The Premier League’s Newcastle sale is another regulatory tangle

It’s hardly surprising that the Public Investment Fund, which purchased Newcastle United in October 2021, could be closer than previously anticipated. After all, they’ve been considered the same outside of official circles for the past 16 months. Yet, seeing it in black and white gives the Premier League pause. According to court records in a lawsuit between the PGA Tour and LIV Golf in the US, Newcastle chairman Yasir al-Rumayyan is “a sitting minister of the Saudi government.” PIF is “a sovereign instrumentality of the Kingdom of Saudi Arabia”.

The Premier League’s Newcastle sale is another regulatory tangle

With the exception of the context, none of this is unusual. Public Investment Funds require the government to participate in their investments. The Premier League gave its approval after getting “legally binding assurances. It was that the Kingdom of Saudi Arabia will not control Newcastle United Football Club,” which is exceptional. Due to confidentiality constraints, the Premier League has never made any “legally binding pledges” public. But, these assurances were required for a specific reason, not to prevent state ownership from entering the league.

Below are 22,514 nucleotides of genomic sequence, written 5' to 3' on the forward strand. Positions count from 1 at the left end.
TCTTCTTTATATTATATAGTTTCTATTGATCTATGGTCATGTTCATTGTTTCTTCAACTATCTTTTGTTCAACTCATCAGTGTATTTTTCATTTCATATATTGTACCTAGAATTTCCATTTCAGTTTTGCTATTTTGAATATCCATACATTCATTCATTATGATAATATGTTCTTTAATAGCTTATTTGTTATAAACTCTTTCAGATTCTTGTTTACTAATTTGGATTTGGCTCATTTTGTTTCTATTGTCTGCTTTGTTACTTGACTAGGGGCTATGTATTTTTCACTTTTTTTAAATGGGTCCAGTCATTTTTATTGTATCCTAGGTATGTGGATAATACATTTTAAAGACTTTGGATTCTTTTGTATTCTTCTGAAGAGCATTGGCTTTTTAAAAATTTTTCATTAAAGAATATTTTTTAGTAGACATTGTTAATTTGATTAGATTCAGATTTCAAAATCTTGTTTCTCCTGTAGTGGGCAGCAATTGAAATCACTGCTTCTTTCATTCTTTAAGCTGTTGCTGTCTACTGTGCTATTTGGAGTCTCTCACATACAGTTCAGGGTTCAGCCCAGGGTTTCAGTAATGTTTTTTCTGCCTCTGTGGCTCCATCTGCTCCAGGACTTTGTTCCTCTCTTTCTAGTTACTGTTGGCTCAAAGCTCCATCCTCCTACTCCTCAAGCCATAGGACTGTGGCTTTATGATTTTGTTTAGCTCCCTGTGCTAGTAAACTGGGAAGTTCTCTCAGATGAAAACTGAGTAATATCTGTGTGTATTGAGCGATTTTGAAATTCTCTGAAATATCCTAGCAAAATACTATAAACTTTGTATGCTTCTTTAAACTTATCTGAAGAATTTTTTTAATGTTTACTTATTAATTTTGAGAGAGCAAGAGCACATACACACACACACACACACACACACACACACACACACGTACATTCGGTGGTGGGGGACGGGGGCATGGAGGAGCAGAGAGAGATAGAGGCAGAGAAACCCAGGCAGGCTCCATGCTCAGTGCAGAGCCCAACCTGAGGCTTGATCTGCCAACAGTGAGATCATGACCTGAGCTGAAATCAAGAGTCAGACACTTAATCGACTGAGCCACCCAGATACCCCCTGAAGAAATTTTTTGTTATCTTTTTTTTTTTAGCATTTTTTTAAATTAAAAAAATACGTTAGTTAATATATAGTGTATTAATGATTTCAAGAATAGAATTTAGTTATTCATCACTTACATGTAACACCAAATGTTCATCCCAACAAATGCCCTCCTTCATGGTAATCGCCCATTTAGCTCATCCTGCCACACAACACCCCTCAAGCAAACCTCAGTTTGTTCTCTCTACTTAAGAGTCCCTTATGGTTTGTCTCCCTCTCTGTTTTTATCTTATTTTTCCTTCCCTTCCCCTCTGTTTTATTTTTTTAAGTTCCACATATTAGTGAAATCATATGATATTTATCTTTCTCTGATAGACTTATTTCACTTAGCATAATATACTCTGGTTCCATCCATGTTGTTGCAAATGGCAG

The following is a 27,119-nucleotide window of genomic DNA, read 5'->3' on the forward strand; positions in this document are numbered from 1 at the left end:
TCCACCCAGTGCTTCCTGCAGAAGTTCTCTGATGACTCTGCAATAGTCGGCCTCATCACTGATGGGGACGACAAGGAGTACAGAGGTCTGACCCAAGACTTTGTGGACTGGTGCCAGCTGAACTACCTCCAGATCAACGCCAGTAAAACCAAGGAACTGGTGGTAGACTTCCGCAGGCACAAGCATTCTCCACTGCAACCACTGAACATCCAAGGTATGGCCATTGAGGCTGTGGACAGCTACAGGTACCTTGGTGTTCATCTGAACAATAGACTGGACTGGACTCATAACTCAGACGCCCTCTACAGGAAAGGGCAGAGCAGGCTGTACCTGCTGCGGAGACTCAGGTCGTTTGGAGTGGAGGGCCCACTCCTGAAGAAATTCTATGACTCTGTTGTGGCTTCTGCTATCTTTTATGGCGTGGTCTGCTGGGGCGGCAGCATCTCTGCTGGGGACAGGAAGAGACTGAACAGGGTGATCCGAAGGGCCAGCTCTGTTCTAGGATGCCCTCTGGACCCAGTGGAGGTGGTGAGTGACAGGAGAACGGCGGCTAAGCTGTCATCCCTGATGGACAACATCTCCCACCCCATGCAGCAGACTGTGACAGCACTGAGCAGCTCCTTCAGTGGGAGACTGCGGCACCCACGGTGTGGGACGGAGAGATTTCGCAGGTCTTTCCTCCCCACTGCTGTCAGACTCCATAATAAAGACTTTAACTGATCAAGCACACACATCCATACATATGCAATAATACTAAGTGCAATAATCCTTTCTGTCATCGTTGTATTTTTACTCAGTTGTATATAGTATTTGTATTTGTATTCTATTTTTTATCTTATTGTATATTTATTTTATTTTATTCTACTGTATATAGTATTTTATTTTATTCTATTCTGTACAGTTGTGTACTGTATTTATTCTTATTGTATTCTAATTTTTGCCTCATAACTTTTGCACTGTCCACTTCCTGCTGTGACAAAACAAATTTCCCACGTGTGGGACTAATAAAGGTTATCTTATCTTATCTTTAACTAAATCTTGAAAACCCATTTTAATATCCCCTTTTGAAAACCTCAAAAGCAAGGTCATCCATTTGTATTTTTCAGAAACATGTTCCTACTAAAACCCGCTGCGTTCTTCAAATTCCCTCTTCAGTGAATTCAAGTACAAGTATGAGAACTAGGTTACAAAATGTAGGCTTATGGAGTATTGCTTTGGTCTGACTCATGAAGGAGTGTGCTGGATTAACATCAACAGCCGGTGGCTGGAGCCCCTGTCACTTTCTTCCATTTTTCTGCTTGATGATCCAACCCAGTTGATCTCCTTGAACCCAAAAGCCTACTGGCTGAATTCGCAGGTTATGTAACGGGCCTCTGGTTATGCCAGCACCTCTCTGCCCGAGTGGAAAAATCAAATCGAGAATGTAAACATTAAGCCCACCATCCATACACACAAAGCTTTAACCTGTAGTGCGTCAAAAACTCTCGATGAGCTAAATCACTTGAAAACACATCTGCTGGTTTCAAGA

Following the announcement of the merger, beIN officials put pressure on Premier League and British government officials to reject it. Saudi Arabia banned beIN following a diplomatic spat in 2017, but beoutQ started immediately after. The new station claimed to be supported by a Colombian and Cuban partnership. But the Premier League and other major sports organizations traced beoutQ’s signal back to ArabSat, whose key investor is Saudi Arabia.

Crown Prince Mohammad bin Salman chairs the PIF, which is comprised of eight government officials or royal advisers. The only one not in one of those roles is Newcastle chairman Yasir al-Rumayyan. Although a document submitted in a court action involving the PGA Tour. LIV Golf called the PIF “a sovereign instrumentality of the Kingdom of Saudi Arabia” and Rumayyan “a serving minister of the Saudi government”.

The Premier League's Newcastle sale is another regulatory tangle

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